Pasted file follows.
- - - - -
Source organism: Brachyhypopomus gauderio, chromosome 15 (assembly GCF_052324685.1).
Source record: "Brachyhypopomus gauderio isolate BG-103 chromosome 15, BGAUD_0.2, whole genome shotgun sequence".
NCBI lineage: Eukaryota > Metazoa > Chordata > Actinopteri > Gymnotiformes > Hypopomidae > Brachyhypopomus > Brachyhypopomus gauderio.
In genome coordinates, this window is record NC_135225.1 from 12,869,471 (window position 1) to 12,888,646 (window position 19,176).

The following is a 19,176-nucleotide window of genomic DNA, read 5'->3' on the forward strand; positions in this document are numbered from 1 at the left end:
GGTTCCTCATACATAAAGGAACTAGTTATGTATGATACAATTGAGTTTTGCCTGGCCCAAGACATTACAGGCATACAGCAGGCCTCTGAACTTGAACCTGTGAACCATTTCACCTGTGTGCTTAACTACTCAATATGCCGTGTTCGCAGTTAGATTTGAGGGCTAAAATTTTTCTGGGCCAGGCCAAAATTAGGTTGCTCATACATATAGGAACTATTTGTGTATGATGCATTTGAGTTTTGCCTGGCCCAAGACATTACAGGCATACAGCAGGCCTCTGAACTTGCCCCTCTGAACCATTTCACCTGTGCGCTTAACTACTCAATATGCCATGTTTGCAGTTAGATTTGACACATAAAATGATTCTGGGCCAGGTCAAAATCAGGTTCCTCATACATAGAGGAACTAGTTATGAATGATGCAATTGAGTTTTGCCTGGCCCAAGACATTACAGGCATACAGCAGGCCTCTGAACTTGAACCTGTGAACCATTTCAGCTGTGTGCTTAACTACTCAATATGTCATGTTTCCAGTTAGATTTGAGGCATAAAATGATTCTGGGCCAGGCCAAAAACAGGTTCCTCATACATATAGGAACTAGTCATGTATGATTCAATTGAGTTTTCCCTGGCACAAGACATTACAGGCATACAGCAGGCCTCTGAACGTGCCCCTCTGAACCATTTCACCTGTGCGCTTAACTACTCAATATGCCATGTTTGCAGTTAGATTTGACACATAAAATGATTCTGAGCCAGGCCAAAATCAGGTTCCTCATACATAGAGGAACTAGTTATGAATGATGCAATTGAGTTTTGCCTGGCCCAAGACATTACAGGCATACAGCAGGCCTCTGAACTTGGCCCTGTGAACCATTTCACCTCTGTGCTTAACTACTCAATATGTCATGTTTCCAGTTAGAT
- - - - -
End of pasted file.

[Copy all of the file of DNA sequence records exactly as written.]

Source organism: Brachyhypopomus gauderio, chromosome 15 (assembly GCF_052324685.1).
Source record: "Brachyhypopomus gauderio isolate BG-103 chromosome 15, BGAUD_0.2, whole genome shotgun sequence".
NCBI lineage: Eukaryota > Metazoa > Chordata > Actinopteri > Gymnotiformes > Hypopomidae > Brachyhypopomus > Brachyhypopomus gauderio.
In genome coordinates, this window is record NC_135225.1 from 12,869,471 (window position 1) to 12,888,646 (window position 19,176).

The following is a 19,176-nucleotide window of genomic DNA, read 5'->3' on the forward strand; positions in this document are numbered from 1 at the left end:
GGTTCCTCATACATAAAGGAACTAGTTATGTATGATACAATTGAGTTTTGCCTGGCCCAAGACATTACAGGCATACAGCAGGCCTCTGAACTTGAACCTGTGAACCATTTCACCTGTGTGCTTAACTACTCAATATGCCGTGTTCGCAGTTAGATTTGAGGGCTAAAATTTTTCTGGGCCAGGCCAAAATTAGGTTGCTCATACATATAGGAACTATTTGTGTATGATGCATTTGAGTTTTGCCTGGCCCAAGACATTACAGGCATACAGCAGGCCTCTGAACTTGCCCCTCTGAACCATTTCACCTGTGCGCTTAACTACTCAATATGCCATGTTTGCAGTTAGATTTGACACATAAAATGATTCTGGGCCAGGTCAAAATCAGGTTCCTCATACATAGAGGAACTAGTTATGAATGATGCAATTGAGTTTTGCCTGGCCCAAGACATTACAGGCATACAGCAGGCCTCTGAACTTGAACCTGTGAACCATTTCAGCTGTGTGCTTAACTACTCAATATGTCATGTTTCCAGTTAGATTTGAGGCATAAAATGATTCTGGGCCAGGCCAAAAACAGGTTCCTCATACATATAGGAACTAGTCATGTATGATTCAATTGAGTTTTCCCTGGCACAAGACATTACAGGCATACAGCAGGCCTCTGAACGTGCCCCTCTGAACCATTTCACCTGTGCGCTTAACTACTCAATATGCCATGTTTGCAGTTAGATTTGACACATAAAATGATTCTGAGCCAGGCCAAAATCAGGTTCCTCATACATAGAGGAACTAGTTATGAATGATGCAATTGAGTTTTGCCTGGCCCAAGACATTACAGGCATACAGCAGGCCTCTGAACTTGGCCCTGTGAACCATTTCACCTCTGTGCTTAACTACTCAATATGTCATGTTTCCAGTTAGAT